Amanda Shubert


Research Interests: 

19th- and Early 20th-Century British Literature; Visual Culture; History of the Novel; Media and Technology Studies; Cinema; Psychoanalysis

Dissertation Title: 

“Victorian Optical Fictions, 1832-1896.” Committee: Elaine Hadley, Tom Gunning and Zach Samalin.


18th- and 19th-Century Atlantic Cultures Workshop, English Department; Mass Cultures Workshop, Cinema and Media Studies Department


  • "'A Bright Continuous Flow': Phantasmagorical History in A Tale of Two Cities." (Under review)
  • “The Ghost of Pauline Kael,” in Wayne Stengel, ed. Talking About Pauline Kael (Scarecrow Press, 2015).


I am a PhD Candidate in English Literature at the University of Chicago. My teaching and research interests include 19th- and early 20th-century British literature and visual culture; film history and aesthetics; the history of the novel; media and technology studies; and psychoanalysis.

My current research project, “Victorian Optical Fictions, 1832-1896,” argues that the sense of realism in Victorian fiction is shaped by optical media technologies and their visual effects. Optical inventions fueled the scientific and technological revolution in Victorian Britain. They also dominated the culture industry through the rise of scientific galleries and optical theaters that boasted sophisticated magic lantern shows and innovated new, illusionistic stage spectacles; and the manufacture of handheld optical devices such as the stereoscope, the zoetrope and polyorama panoptique. Through readings of novels by Elizabeth Gaskell, Wilkie Collins, Charles Dickens and Thomas Hardy, I show how realist techniques of representing space, time and character are informed by optical spectatorship and the virtual basis of optical images. My project is supported by grants from the Social Science Research Council (2016) and the Nicholson Center for British Studies (2016-2017) which have enabled me to pursue object-oriented archival research into Victorian optical media in the UK.

I have taught and assistant taught undergraduate English courses at the University of Chicago on realism, literary modernism, and the history of drama, and I have a background teaching visual art to college students in a museum setting. I am also a Senior Teaching Fellow at the Chicago Center for Teaching (bio here), where I offer workshops and programs to graduate and post-doc instructors on the fundamentals of teaching and inclusive pedagogies. In 2017-2018, I am a co-coordinator of the University of Chicago’s Race and Pedagogy Working Group, where I teach workshops and organize programs and events designed to promote racial justice in higher education.

Teaching Experience: 

As Instructor of Record:

Realism, or, Illusions of the Real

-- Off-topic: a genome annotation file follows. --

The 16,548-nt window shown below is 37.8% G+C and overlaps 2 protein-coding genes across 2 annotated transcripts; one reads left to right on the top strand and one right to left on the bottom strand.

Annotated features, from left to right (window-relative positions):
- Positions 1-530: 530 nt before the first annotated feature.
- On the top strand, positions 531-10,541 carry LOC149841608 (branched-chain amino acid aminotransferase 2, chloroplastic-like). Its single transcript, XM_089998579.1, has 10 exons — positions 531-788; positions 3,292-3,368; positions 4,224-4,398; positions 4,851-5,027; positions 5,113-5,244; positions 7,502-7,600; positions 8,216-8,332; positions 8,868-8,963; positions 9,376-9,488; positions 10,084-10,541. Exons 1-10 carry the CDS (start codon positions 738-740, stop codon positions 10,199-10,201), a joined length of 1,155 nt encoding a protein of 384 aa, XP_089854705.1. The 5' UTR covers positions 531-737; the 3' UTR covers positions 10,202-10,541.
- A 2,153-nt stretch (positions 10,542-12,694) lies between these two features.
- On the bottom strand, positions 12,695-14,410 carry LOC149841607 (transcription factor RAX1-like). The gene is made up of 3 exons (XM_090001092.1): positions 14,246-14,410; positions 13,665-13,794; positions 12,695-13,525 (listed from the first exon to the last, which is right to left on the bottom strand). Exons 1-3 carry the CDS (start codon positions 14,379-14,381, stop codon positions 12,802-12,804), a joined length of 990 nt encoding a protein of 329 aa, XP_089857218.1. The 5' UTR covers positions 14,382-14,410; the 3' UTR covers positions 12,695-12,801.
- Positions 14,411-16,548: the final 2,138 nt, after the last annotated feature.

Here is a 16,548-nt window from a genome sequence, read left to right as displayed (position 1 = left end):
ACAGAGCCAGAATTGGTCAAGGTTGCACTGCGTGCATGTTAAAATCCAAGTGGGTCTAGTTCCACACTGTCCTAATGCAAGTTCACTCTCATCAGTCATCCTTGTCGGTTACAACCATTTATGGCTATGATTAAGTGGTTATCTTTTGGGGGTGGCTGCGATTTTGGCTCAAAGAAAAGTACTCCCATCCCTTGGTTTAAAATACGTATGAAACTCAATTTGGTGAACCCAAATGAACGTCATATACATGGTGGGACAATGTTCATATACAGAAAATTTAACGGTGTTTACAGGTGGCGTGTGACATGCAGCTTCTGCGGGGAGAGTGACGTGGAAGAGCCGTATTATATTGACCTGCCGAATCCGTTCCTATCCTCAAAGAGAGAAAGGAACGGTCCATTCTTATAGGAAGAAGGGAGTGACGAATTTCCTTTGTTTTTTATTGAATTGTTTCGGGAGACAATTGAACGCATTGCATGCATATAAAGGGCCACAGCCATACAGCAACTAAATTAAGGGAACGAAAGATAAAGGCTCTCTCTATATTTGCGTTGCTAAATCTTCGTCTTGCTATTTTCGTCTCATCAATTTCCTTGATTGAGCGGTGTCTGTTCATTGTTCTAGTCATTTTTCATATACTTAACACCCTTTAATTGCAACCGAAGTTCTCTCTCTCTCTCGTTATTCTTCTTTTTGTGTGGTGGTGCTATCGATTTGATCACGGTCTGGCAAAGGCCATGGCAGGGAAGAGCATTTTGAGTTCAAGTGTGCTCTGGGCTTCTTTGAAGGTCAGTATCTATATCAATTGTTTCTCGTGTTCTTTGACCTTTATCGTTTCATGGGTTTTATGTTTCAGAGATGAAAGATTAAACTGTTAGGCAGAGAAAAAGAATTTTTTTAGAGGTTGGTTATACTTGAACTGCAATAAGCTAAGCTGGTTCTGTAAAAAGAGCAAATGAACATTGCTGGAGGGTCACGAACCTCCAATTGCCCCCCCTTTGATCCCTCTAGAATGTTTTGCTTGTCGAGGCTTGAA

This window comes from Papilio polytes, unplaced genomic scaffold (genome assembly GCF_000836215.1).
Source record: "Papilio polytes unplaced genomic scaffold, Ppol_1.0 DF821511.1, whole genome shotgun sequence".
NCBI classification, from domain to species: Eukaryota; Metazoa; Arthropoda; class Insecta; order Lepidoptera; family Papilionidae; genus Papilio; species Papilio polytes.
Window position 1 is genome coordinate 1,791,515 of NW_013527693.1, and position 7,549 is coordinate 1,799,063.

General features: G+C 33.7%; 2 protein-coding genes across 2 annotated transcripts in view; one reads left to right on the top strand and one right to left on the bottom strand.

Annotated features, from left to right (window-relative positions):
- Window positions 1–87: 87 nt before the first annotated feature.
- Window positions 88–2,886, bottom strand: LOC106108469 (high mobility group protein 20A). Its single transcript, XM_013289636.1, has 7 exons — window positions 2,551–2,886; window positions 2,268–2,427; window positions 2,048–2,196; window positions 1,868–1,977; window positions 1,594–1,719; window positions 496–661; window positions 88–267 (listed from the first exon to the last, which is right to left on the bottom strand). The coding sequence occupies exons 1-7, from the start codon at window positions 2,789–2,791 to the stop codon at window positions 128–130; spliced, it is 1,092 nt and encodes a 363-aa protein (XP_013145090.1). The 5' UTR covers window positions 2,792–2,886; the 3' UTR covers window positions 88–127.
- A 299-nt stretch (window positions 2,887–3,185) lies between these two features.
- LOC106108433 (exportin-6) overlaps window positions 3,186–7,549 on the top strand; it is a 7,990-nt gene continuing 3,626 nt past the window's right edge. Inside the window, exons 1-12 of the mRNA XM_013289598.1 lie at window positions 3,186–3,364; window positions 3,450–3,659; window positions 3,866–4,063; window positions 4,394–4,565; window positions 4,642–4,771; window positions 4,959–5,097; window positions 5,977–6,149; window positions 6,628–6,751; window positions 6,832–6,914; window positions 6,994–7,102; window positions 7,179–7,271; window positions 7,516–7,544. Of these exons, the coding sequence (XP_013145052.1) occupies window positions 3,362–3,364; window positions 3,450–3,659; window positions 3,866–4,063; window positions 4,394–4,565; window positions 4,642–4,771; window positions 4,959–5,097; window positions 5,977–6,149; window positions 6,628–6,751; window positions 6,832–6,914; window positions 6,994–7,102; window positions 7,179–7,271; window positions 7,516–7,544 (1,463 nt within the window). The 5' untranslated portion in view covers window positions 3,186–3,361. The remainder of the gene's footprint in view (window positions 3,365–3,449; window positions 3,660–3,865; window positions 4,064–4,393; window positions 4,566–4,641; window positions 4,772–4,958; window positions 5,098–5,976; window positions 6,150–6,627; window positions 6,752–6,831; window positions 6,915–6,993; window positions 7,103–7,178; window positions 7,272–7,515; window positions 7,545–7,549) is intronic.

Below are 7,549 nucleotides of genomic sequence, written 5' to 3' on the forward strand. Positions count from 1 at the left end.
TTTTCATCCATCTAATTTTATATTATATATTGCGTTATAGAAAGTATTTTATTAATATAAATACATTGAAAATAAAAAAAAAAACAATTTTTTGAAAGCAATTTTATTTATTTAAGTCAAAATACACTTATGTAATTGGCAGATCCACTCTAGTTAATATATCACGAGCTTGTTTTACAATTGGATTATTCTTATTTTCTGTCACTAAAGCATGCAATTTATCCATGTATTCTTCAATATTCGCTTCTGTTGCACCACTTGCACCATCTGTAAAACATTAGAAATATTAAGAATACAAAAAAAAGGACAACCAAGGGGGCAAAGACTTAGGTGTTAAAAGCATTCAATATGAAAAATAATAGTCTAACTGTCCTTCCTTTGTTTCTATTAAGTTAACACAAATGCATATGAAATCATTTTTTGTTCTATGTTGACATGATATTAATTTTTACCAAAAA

Winter 2018
Department of English, University of Chicago

As Course Assistant:

Virginia Woolf, Winter 2017
Department of English, University of Chicago

Introduction to Fiction, Fall 2016
Department of English, University of Chicago

History and Theory of Drama, Fall 2015
Department of English, University of Chicago

Introduction to the Advanced Study of English, Winter 2010
Department of English, Oberlin College

As workshop leader:

Fundamentals of Teaching Literature (4 week workshop for graduate instructors)
Fall 2016, Winter 2017, and Fall 2017
Chicago Center for Teaching, University of Chicago

Conferences and Presentations:

“Persistence of Character: Optical Toys and the Temporalities of Character.” “Out of Time,” Society for Literature, Science and the Arts. Tempe, Arizona, November 9-12, 2017.

“Conjuring Cranford: Apparitions, Natural Magic and Narration.” Dissertation chapter presented to the 18th/19th Centuries Atlantic Cultures Workshop. University of Chicago, October 4, 2017.

“Brewster’s Letters on Natural Magic and the Taste for Optical Illusions.” “Victorian Taste,” Midwest Victorian Studies Association. Oberlin, Ohio, April 28-30, 2017.

“Magic Lantern Projection and the Victorian Affective Spectator.” Society for Cinema and Media Studies. Chicago, March 22-26, 2017.

“’A bright continuous flow’: Magic Lantern Phantasmagoria in A Tale of Two Cities.” Article presented to the 18th/19th Centuries Atlantic Cultures Workshop and the Mass Cultures Workshop. University of Chicago, February 8, 2016.

“Dematerializing History: Phantasmagoria in A Tale of Two Cities.” “Material Cultures, Material Worlds,” Nineteenth Century Study Association. Boston, March 26-28, 2015.

"Image and After-Image: JMW Whistler and Photography." Smith College Museum of Art. May 25 - September 30, 2012.

"Shared Inspiration: The Muriel K. and David R. Pokross Collection." Smith College Museum of Art, March 2 - July 29, 2012. With Aprile Gallant, Curator of Prints, Drawings and Photographs at the Smith College Museum of Art.

"Mapping the City: New York City Printmaking and Photography, 1900-1935." Smith College Museum of Art, July 26 - September 25, 2011.